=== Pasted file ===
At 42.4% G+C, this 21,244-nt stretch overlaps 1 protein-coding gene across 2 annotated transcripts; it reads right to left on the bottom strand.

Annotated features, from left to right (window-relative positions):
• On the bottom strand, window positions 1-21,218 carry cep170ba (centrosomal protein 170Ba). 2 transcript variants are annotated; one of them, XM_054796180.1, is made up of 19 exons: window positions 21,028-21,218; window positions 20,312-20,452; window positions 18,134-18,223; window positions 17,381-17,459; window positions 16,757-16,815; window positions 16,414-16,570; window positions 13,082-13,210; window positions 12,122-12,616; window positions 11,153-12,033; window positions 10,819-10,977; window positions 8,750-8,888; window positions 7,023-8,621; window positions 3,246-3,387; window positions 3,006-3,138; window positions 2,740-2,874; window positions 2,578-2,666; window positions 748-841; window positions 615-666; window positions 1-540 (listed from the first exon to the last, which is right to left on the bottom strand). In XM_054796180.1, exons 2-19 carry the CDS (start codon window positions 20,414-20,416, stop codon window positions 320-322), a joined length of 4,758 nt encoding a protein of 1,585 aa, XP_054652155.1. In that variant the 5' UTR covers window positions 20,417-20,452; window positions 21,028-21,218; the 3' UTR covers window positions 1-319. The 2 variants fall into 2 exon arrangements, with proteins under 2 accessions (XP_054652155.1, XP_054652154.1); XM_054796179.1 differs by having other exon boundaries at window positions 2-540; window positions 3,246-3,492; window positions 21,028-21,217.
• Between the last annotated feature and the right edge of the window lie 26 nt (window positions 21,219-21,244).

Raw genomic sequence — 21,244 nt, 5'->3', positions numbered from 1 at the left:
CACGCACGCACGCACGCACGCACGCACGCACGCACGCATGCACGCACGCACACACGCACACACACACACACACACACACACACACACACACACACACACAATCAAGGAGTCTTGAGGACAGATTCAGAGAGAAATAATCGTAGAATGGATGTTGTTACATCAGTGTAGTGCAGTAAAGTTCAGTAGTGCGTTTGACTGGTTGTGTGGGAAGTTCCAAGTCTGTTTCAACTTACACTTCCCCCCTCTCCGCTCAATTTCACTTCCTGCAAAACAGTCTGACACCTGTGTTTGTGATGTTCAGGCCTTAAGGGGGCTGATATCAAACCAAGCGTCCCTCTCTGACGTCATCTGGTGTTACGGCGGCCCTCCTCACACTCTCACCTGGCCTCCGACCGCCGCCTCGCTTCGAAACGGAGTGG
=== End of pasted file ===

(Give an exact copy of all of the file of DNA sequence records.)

At 42.4% G+C, this 21,244-nt stretch overlaps 1 protein-coding gene across 2 annotated transcripts; it reads right to left on the bottom strand.

Annotated features, from left to right (window-relative positions):
• On the bottom strand, window positions 1-21,218 carry cep170ba (centrosomal protein 170Ba). 2 transcript variants are annotated; one of them, XM_054796180.1, is made up of 19 exons: window positions 21,028-21,218; window positions 20,312-20,452; window positions 18,134-18,223; window positions 17,381-17,459; window positions 16,757-16,815; window positions 16,414-16,570; window positions 13,082-13,210; window positions 12,122-12,616; window positions 11,153-12,033; window positions 10,819-10,977; window positions 8,750-8,888; window positions 7,023-8,621; window positions 3,246-3,387; window positions 3,006-3,138; window positions 2,740-2,874; window positions 2,578-2,666; window positions 748-841; window positions 615-666; window positions 1-540 (listed from the first exon to the last, which is right to left on the bottom strand). In XM_054796180.1, exons 2-19 carry the CDS (start codon window positions 20,414-20,416, stop codon window positions 320-322), a joined length of 4,758 nt encoding a protein of 1,585 aa, XP_054652155.1. In that variant the 5' UTR covers window positions 20,417-20,452; window positions 21,028-21,218; the 3' UTR covers window positions 1-319. The 2 variants fall into 2 exon arrangements, with proteins under 2 accessions (XP_054652155.1, XP_054652154.1); XM_054796179.1 differs by having other exon boundaries at window positions 2-540; window positions 3,246-3,492; window positions 21,028-21,217.
• Between the last annotated feature and the right edge of the window lie 26 nt (window positions 21,219-21,244).

Raw genomic sequence — 21,244 nt, 5'->3', positions numbered from 1 at the left:
CACGCACGCACGCACGCACGCACGCACGCACGCACGCATGCACGCACGCACACACGCACACACACACACACACACACACACACACACACACACACACACAATCAAGGAGTCTTGAGGACAGATTCAGAGAGAAATAATCGTAGAATGGATGTTGTTACATCAGTGTAGTGCAGTAAAGTTCAGTAGTGCGTTTGACTGGTTGTGTGGGAAGTTCCAAGTCTGTTTCAACTTACACTTCCCCCCTCTCCGCTCAATTTCACTTCCTGCAAAACAGTCTGACACCTGTGTTTGTGATGTTCAGGCCTTAAGGGGGCTGATATCAAACCAAGCGTCCCTCTCTGACGTCATCTGGTGTTACGGCGGCCCTCCTCACACTCTCACCTGGCCTCCGACCGCCGCCTCGCTTCGAAACGGAGTGG